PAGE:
Evolution and Software Development
I was at one point introduced to the recurrent laryngeal nerve. Put simply, this is a nerve that exists in several types of animals, including humans, which instead of taking a very obvious direct path from source to destination, wraps hilariously around a major artery before doubling back and getting on its way:
To quote Wikipedia:
The extreme detour of the recurrent laryngeal nerves...is cited as evidence of evolution, as opposed to Intelligent Design. The nerve's route would have been direct in the fish-like ancestors of modern tetrapods...Over the course of evolution, as the neck extended and the heart became lower in the body, the laryngeal nerve was caught on the wrong side of the heart. Natural selection gradually lengthened the nerve by tiny increments to accommodate, resulting in the circuitous route now observed.
In other words the incremental changes that led to this outcome made sense, yet they resulted in something that no sane person would have designed from the get-go.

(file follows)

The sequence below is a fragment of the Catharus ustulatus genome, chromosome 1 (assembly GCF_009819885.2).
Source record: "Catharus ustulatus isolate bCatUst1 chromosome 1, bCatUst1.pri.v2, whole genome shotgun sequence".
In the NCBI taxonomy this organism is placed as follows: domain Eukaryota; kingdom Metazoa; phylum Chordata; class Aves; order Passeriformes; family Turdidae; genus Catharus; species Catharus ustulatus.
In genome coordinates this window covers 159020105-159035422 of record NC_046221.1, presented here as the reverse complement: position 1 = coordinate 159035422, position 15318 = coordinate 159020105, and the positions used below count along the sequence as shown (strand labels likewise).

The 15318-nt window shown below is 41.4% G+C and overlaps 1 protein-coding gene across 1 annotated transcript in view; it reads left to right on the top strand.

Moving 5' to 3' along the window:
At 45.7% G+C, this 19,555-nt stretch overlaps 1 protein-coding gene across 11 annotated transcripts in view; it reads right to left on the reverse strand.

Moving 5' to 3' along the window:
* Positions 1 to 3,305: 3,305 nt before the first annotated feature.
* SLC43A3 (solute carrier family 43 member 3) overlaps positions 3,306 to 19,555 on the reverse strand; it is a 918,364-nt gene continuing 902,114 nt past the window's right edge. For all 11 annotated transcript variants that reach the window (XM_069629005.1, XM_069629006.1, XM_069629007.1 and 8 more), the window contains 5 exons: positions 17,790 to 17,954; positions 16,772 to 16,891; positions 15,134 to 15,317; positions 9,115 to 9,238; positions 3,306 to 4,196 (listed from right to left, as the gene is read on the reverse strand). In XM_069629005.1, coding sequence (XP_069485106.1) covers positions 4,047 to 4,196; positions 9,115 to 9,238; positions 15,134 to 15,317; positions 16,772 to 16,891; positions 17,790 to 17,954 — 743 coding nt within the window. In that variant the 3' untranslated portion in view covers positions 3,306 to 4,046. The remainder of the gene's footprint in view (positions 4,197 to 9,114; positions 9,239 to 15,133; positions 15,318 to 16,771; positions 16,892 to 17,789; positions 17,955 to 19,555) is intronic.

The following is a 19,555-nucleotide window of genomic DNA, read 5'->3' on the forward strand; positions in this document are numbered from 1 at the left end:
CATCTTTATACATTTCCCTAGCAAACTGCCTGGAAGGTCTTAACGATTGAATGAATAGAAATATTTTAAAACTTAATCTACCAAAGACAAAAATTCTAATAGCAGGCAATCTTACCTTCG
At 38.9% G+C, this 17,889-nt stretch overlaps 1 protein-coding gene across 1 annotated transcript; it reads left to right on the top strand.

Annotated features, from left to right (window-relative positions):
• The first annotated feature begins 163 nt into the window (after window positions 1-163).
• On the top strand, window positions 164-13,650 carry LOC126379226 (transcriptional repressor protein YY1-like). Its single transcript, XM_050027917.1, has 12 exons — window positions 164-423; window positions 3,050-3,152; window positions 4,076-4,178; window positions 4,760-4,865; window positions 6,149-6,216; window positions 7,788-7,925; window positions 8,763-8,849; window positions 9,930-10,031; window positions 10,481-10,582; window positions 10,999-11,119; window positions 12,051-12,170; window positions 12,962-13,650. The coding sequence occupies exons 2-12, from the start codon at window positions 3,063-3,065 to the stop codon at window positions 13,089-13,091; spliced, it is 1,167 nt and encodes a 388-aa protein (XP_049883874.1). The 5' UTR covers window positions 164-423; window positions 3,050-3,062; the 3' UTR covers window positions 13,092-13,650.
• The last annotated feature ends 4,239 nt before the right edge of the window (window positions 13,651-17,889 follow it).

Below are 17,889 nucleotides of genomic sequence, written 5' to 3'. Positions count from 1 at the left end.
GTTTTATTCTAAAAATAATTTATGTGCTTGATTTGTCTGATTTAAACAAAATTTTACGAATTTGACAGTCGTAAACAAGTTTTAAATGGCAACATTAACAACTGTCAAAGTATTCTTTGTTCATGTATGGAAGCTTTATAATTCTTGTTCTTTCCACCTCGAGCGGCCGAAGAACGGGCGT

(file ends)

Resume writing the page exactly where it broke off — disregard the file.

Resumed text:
Sane Software #
If you've worked on code that's been around for more than a couple years, you've encountered something similar: systems that have evolved gradually - feature by feature, fix by fix - until the end result of all those changes makes no sense when taken as a whole.
Maybe a piece of data gets from one function context to another via a global variable, where it could easily be passed in as an argument.
Maybe something gets passed in as an argument where it could be a static constant.
Maybe something gets passed from context A to context B through an intermediary construct that has no direct concern with it, where it could take a more direct route and reduce coupling.
This isn't a revolutionary idea, but I've found this particular analogy helpful for framing things - both in discussions with coworkers and in my own head as I'm combing through code. Going beyond the subjective goal of "making the code better"; specifically keeping an eye out for weird wandering paths in logic, access, whatever.
Much as we like to pretend otherwise, software is an organic thing. It grows and evolves and ages gradually, over time. It's made by humans, for humans. And like organisms, it suffers from evolutionary flubs over the natural course of its development. We can't avoid this.
What we can do, which evolution can't (yet), is step back and look at the big picture periodically and ask ourselves whether it still makes sense, or whether there's a recurrent laryngeal nerve that we can straighten out.